Copyright © 2019, Los Angeles Times | Terms of Service | Privacy Policy

Tony Award-winning ‘The Color Purple’ at Segerstrom Center reimagines a woman’s journey to love

Segerstrom Center for the Arts presents, “The Color Purple” through June 24. (Photo by Matthew Murp
“The Color Purple” is on stage at Segerstrom Center for the Arts through June 24.
(Photo by Matthew Murphy)

There may be no bigger shoes to step into than Oprah Winfrey’s, but Orange County native Carrie Compere has done so with little fear of comparison to the media mogul’s Oscar-nominated portrayal of Sofia in the 1985 film “The Color Purple.”

For the traveling musical production of Alice Walker’s book, which runs from Tuesday to June 24 at Segerstrom Center for the Arts, Compere has had one advantage the then-future talk show queen never had: many chances to repeat the role.

“I started with the Broadway revival as a church lady and I [understudied] for Sofia,” Compere said of taking on the part on the Great White Way. “So I had a chance to kind of finesse my way into the role without the pressure of thinking, ‘Oh, this role was played by Oprah before; what am I going to do?’”

When original Sofia Danielle Brooks left the Broadway production, Compere stepped full-time into the limelight.


“Once that happened, I [realized] this is my role, and I really need to infuse some of my DNA into this,” Compere said, adding that she and director John Doyle had multiple conversations about who Sofia is and what made her tick.

Sofia’s part in the arc of “The Color Purple” adds another layer of both hope and tragedy to a story that is equal parts heartache and aspiration.

As in Walker’s novel, the musical follows Celie (Carla R. Stewart), a turn-of-the-century Southern teenager from extremely difficult circumstances whose marriage to a man known only as Mister (Gavin Gregory) will bring even more complications for both Celie and sister Nettie (N’Jameh Camara).

As the story unfolds, one of Mister’s sons, Harpo (J. Daughtry), soon falls for the headstrong Sofia, a kind soul who, despite her wish to avoid a tempestuous home like the one she came from, falls victim to more domestic abuse at the hands of her own husband.


Like her character, Compere is a wife and mother, and it was from her own sense of optimism and opportunity that she chose to build Sofia from the inside.

“I wanted the audience to experience the love that Sofia has for Harpo when they first meet her,” Compere said.

“I think it made it a little bit more grounded [to] really be able to start her journey on what it was to be so in love with somebody and then [be] so violated and betrayed by the fact that he introduced domestic violence into their home.”

Compere believes “The Color Purple” plays especially poignantly in light of the #MeToo movement, with a ferocious sense of cultural injustice now pointed at domestic and sexual violence.

Sofia’s seminal song in the show is called “Hell No,” in which she finally stands up for herself after a lifetime of abuse.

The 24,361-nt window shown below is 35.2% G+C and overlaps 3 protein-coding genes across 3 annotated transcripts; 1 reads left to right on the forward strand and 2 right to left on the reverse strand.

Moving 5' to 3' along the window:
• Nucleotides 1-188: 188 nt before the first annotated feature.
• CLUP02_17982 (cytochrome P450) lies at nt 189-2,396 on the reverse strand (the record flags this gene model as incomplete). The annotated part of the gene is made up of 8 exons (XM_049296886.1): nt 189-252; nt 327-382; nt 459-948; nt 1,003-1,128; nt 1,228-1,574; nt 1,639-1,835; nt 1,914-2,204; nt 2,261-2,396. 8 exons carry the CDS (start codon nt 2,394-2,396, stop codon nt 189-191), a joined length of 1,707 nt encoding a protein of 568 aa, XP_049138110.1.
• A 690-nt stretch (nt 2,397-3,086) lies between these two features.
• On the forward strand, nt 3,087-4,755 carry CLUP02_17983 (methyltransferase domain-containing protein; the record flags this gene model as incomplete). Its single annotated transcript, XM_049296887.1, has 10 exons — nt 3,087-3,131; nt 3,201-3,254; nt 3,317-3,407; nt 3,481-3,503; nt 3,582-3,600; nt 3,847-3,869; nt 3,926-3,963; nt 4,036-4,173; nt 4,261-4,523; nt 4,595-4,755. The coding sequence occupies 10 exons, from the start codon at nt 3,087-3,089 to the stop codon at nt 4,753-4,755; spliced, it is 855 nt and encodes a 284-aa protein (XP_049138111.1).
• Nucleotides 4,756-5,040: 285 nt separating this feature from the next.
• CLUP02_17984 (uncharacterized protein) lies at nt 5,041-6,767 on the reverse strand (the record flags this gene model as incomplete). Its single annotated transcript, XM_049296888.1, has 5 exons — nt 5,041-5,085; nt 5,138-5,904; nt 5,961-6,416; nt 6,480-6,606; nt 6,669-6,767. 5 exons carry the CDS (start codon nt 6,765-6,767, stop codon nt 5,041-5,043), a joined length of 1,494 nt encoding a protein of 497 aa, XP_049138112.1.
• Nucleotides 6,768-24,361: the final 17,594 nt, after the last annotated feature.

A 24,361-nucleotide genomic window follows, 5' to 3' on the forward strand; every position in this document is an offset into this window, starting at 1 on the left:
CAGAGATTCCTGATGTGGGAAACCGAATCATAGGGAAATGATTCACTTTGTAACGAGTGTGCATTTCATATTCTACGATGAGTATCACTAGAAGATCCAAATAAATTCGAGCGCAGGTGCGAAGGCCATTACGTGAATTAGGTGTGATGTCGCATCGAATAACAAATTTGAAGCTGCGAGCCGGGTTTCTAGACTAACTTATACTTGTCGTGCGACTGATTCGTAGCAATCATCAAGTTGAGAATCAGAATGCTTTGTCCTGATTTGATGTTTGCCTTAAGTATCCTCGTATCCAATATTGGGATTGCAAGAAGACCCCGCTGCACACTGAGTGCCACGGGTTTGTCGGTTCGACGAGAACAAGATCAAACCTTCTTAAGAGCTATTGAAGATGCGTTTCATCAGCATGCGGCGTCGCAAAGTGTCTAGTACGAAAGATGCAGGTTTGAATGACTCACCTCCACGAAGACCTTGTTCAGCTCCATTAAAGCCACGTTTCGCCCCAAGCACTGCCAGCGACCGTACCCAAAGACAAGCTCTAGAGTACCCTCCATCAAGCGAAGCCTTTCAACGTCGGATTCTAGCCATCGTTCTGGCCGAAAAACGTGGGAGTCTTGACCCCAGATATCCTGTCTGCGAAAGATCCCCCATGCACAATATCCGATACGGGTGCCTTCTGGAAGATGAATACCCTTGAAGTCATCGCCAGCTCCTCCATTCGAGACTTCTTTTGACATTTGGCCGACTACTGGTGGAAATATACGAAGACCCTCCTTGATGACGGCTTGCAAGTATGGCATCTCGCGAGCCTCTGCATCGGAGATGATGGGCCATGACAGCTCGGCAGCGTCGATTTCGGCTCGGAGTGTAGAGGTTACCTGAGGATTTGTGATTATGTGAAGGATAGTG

“Obviously domestic violence is still something that happens, [but] so many people are empowered by that song now,” Compere said. “Hopefully there’ll be a day where it doesn’t resonate as strongly. But it’s something that is cyclical, generational.

“How do you break that cycle? How does a man who has been taught to be abusive not be abusive? But then you see Harpo make a choice to do something different.”

Compere was born in Westminster and now lives in Trenton, N.J. She initially wanted to be a lawyer (“Being a lawyer is a bit of a performance, if you think about it,” she said) but when the acting bug bit, she never looked back.


She counts Angela Bassett, Phylicia Rashad and Tonya Pinkins among the performers who have inspired her. She has met many of her heroes and taken various advice from them on stagecraft.

“Being able to sit down with these beautiful, very established and grounded women and get these little nuggets [of wisdom] has really been a blessing for me,” Compere said.

In turn, Compere tries to offer counsel to young actors and actresses coming up through the ranks to follow their passions but also ensure they have the chops.

“Make sure that if you want to be a singer or actor or dancer, that you are actually skilled to do it,” she said, adding that despite her training, she possesses no degree in theater or musical arts. “Dream big, go after it, but make sure you have the skill set needed to be a success.”

Compere looks forward to reuniting with several relatives when “The Color Purple” stops in Orange County. She also aims to visit Disneyland with her husband during her downtime.

This particular version of “The Color People” is unique as Doyle “pared-down” blocking and repurposed simple props like chairs in scenes across various settings and time periods, Compere said.

“John Doyle is very purposesful in stripping away all the glam in order to really focus on the storytelling and the words being said and sung,” Compere said.

“Beyond the fact that this is a story about black people and black culture, it’s human lives and how they affect each other and how they connect and disconnect and reconnect,” she said.


“I think the power of possibility and the power of connection is what will make this story last,” Compere said.

If You Go

What: “The Color Purple”

When: June 19 through 24; 7:30 p.m. Tuesday through Friday; 2 and 7:30 p.m. Saturday and 1 and 6:30 p.m. Sunday

Where: Segerstrom Center for the Arts, 600 Town Center Drive, Costa Mesa

Cost: Tickets start at $29

Information: (714) 556-2787 or

Eric Althoff is a contributor to Times Community News.